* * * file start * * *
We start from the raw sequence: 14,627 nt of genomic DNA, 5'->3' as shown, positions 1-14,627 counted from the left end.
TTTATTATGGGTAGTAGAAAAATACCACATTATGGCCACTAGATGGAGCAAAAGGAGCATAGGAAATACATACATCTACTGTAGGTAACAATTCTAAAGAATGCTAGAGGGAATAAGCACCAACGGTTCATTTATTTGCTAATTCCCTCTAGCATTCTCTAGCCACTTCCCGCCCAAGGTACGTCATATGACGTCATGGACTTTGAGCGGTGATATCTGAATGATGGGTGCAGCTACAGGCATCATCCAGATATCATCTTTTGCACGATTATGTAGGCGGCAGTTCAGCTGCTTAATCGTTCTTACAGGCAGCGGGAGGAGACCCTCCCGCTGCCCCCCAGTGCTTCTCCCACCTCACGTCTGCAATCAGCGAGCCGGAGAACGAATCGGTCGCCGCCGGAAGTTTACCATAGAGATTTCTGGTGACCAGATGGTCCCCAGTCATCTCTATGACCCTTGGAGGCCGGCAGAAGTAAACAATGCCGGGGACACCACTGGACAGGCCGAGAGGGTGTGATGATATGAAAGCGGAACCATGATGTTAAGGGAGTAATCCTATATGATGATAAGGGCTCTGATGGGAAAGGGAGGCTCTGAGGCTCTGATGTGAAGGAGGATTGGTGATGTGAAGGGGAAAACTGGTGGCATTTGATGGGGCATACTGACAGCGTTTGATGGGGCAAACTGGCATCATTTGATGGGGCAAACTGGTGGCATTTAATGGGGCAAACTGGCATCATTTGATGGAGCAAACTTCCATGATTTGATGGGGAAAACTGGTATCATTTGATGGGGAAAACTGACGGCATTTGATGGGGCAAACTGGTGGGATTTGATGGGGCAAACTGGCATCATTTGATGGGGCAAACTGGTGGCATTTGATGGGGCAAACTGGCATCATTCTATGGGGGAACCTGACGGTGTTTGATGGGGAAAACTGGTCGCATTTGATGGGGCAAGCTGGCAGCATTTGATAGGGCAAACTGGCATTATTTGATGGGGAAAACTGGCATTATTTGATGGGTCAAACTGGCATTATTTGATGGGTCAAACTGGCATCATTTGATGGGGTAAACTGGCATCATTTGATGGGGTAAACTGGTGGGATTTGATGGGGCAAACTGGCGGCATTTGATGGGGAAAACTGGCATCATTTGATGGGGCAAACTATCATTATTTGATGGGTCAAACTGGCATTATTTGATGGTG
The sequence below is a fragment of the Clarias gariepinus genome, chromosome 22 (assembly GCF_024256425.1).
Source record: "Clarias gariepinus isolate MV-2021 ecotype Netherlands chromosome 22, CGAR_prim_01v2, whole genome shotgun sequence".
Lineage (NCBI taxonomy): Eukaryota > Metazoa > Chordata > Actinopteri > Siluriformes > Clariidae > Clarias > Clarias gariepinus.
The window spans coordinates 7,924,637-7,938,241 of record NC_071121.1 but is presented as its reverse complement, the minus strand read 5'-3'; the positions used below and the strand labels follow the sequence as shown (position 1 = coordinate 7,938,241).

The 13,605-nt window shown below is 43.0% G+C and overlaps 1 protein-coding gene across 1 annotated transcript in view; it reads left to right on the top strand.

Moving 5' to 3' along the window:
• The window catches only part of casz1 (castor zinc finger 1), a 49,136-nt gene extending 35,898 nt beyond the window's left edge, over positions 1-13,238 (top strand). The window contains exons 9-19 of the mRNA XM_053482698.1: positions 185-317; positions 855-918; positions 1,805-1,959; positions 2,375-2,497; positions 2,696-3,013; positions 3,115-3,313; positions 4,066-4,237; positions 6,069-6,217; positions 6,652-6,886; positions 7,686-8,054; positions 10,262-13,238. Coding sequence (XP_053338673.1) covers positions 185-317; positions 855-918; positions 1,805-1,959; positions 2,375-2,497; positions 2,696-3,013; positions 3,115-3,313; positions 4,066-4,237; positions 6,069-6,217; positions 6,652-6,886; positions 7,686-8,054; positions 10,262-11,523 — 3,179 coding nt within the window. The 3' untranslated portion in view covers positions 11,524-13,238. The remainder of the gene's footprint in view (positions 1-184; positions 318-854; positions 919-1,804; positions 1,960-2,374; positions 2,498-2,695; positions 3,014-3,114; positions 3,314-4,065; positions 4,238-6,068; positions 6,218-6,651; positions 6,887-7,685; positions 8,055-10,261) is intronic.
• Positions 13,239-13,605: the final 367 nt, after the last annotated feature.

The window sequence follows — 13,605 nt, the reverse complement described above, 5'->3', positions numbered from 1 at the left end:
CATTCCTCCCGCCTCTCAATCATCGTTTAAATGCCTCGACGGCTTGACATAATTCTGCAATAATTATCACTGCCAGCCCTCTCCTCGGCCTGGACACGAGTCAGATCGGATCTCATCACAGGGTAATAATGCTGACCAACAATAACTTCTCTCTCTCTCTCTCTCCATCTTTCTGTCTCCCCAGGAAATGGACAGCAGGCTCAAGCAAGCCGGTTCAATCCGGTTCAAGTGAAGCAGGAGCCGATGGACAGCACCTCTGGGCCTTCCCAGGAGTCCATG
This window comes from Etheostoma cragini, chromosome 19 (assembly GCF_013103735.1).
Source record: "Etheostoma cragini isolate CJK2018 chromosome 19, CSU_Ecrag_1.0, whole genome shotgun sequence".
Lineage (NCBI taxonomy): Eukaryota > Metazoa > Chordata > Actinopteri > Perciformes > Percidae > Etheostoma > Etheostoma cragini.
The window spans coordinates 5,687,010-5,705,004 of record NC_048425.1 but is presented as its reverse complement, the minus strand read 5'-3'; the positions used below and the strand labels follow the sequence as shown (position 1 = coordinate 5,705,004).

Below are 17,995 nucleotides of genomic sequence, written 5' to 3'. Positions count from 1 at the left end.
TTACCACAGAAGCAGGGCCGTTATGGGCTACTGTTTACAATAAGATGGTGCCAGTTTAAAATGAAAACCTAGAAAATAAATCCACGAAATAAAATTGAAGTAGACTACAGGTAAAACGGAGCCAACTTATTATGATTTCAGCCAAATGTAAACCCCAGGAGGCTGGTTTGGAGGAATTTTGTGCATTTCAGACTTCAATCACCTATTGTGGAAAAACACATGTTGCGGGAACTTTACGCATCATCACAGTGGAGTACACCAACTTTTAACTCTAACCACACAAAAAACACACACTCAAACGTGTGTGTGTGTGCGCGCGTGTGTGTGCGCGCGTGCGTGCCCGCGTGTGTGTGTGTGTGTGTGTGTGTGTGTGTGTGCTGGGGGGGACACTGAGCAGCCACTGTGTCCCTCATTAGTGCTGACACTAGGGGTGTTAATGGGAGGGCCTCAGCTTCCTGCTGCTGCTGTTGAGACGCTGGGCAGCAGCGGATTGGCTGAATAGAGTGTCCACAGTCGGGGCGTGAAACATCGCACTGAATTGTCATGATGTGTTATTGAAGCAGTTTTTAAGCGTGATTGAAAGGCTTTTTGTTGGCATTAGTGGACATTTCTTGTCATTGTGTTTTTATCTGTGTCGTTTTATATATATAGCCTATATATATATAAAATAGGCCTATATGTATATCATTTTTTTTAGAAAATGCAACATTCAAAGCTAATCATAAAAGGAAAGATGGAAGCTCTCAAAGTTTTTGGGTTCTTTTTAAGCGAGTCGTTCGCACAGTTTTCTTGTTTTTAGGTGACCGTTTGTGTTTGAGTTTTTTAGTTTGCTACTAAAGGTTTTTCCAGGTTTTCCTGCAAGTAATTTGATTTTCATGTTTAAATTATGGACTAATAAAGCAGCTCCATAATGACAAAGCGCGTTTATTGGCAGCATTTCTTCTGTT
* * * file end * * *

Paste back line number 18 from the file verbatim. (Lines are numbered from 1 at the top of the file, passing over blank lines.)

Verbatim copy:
TTACCACAGAAGCAGGGCCGTTATGGGCTACTGTTTACAATAAGATGGTGCCAGTTTAAAATGAAAACCTAGAAAATAAATCCACGAAATAAAATTGAAGTAGACTACAGGTAAAACGGAGCCAACTTATTATGATTTCAGCCAAATGTAAACCCCAGGAGGCTGGTTTGGAGGAATTTTGTGCATTTCAGACTTCAATCACCTATTGTGGAAAAACACATGTTGCGGGAACTTTACGCATCATCACAGTGGAGTACACCAACTTTTAACTCTAACCACACAAAAAACACACACTCAAACGTGTGTGTGTGTGCGCGCGTGTGTGTGCGCGCGTGCGTGCCCGCGTGTGTGTGTGTGTGTGTGTGTGTGTGTGTGTGCTGGGGGGGACACTGAGCAGCCACTGTGTCCCTCATTAGTGCTGACACTAGGGGTGTTAATGGGAGGGCCTCAGCTTCCTGCTGCTGCTGTTGAGACGCTGGGCAGCAGCGGATTGGCTGAATAGAGTGTCCACAGTCGGGGCGTGAAACATCGCACTGAATTGTCATGATGTGTTATTGAAGCAGTTTTTAAGCGTGATTGAAAGGCTTTTTGTTGGCATTAGTGGACATTTCTTGTCATTGTGTTTTTATCTGTGTCGTTTTATATATATAGCCTATATATATATAAAATAGGCCTATATGTATATCATTTTTTTTAGAAAATGCAACATTCAAAGCTAATCATAAAAGGAAAGATGGAAGCTCTCAAAGTTTTTGGGTTCTTTTTAAGCGAGTCGTTCGCACAGTTTTCTTGTTTTTAGGTGACCGTTTGTGTTTGAGTTTTTTAGTTTGCTACTAAAGGTTTTTCCAGGTTTTCCTGCAAGTAATTTGATTTTCATGTTTAAATTATGGACTAATAAAGCAGCTCCATAATGACAAAGCGCGTTTATTGGCAGCATTTCTTCTGTT